to determine the function U(z,t) which is the spatiotemporal evolution of the
pulse. At first, we discretize Eq. 2 via the introduction
of the shorthand notation:
where, z_{j} = jh and t_{k} = t_{i} + (k1)τ,
where j = 0, 1, 2, … and k = 1, 2, …, K denote the spatial and temporal
indices, respectively. The finite difference grid consists of perpendicular
lines that run parallel to z and t axes. This (z,t) spacetime plane is represented
by the grid matrix shown in Fig. 1. The space and time increments
are denoted by h and τ, respectively. The boundary conditions are and and
so the grid spacing is .

Fig. 1: 
Grid matrix showing the (z,t) placetime plane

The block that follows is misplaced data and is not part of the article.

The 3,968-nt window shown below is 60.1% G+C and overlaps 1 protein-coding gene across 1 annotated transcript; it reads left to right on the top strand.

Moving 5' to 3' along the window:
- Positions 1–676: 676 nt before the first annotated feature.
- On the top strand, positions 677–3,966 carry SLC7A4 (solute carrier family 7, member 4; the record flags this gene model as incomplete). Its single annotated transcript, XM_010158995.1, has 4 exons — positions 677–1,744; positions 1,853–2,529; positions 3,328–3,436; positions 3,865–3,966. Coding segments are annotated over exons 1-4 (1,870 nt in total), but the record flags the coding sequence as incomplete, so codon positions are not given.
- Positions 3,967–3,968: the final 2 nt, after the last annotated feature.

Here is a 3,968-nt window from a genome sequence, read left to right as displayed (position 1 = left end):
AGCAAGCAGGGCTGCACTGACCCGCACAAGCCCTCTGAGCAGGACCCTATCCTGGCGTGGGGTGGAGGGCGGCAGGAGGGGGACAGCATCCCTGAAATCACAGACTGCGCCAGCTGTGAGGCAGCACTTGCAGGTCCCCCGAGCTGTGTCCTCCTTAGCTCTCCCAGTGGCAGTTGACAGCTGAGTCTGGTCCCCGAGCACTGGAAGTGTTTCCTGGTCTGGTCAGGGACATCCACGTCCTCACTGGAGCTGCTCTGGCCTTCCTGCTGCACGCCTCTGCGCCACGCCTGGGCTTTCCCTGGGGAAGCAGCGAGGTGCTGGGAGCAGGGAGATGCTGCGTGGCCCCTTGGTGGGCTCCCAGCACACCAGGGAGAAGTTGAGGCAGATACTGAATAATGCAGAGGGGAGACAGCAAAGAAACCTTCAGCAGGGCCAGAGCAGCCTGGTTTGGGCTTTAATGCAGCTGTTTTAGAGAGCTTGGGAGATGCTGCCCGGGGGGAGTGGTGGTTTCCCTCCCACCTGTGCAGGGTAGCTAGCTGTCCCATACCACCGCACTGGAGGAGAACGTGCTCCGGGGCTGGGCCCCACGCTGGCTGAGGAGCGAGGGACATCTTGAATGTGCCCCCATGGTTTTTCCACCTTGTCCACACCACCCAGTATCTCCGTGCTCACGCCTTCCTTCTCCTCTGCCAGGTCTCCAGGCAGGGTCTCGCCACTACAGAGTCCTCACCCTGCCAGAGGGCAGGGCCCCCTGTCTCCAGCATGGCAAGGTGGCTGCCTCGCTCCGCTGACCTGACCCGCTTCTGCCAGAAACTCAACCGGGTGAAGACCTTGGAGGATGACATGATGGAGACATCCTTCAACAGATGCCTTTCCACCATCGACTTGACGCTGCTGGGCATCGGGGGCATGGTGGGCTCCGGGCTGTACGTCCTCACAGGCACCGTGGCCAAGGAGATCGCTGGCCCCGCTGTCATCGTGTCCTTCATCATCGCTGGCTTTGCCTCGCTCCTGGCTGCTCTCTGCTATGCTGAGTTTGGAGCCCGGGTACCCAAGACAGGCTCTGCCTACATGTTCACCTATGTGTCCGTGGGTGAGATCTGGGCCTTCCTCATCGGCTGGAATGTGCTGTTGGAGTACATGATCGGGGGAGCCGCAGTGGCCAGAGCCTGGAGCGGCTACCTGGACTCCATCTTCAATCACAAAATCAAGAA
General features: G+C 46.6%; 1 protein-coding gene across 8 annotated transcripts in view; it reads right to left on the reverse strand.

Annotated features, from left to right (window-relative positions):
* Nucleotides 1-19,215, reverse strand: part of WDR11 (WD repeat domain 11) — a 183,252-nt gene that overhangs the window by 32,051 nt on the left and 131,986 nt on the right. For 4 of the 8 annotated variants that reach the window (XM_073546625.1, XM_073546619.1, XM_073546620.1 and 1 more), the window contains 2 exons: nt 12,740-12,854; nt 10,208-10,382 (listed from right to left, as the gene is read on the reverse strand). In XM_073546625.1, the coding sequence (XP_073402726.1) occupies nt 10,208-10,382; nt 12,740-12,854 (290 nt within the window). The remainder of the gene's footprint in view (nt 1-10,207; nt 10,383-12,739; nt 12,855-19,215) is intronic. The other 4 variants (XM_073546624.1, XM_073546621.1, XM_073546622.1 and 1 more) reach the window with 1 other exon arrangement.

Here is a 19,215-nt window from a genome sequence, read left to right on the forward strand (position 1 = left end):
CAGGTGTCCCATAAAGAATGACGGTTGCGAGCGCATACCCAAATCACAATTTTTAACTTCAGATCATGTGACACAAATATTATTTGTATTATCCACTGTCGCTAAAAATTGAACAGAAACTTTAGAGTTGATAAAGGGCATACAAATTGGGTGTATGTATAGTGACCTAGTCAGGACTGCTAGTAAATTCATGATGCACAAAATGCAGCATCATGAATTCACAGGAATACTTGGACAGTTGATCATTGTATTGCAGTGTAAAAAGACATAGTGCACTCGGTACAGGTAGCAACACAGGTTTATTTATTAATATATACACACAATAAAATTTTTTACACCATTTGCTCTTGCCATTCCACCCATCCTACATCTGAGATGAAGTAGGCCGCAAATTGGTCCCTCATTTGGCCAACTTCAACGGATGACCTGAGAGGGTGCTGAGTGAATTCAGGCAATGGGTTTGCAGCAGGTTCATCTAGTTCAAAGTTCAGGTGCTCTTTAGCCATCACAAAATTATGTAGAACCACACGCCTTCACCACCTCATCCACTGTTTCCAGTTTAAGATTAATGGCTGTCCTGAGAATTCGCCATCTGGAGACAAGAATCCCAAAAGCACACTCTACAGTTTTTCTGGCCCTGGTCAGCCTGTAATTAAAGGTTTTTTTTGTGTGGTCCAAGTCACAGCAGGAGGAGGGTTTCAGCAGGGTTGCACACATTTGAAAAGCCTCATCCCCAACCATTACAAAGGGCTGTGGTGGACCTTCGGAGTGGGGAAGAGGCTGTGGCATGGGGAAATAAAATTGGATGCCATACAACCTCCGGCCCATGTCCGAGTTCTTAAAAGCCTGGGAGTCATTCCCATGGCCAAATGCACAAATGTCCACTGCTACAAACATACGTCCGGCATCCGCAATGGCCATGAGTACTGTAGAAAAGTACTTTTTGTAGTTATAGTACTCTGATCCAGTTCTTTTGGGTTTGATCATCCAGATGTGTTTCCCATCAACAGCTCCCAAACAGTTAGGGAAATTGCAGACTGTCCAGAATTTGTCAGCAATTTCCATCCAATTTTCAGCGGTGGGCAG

To discrete Eq. 2, we approximate the spatial derivative
by a first order twopoint difference and the time derivative by a second order
centered difference (Lopez et al., 2005). By doing so, we obtain Eq.
7
Rearranging for we
obtain:
where, α = iβh/2τ^{2} and c= iγh. In direct explicit
method we can compute U at level j+1 in terms of the values of U at level j.
Equation 8 can be applied to the internal grid points k =
2, …, K1. If we express the values of as
a column vector ,
we can rewrite Eq. 8 in a matrix form as:
where, A is a tridiagonal square matrix of size (K2)*(K2) given by:
Equation 9 is the basic propagating equation for solving
the NLSE numerically with the direct explicit method and then for simulating
temporal Solitons.
NUMERICAL CALCULATIONS
The evolution of the fundamental Soliton is given by

Fig. 2: 
Two Soliton pulses with initial separation 2q and pulse width
t_{0} 

Fig. 3: 
The time evolution of two interacting Solitons with t_{0}
= 2 ps over 75 periods 
To observe the Solitons interaction, we launch two fundamental Solitons initially
separated by a time 2q from each other in the form of: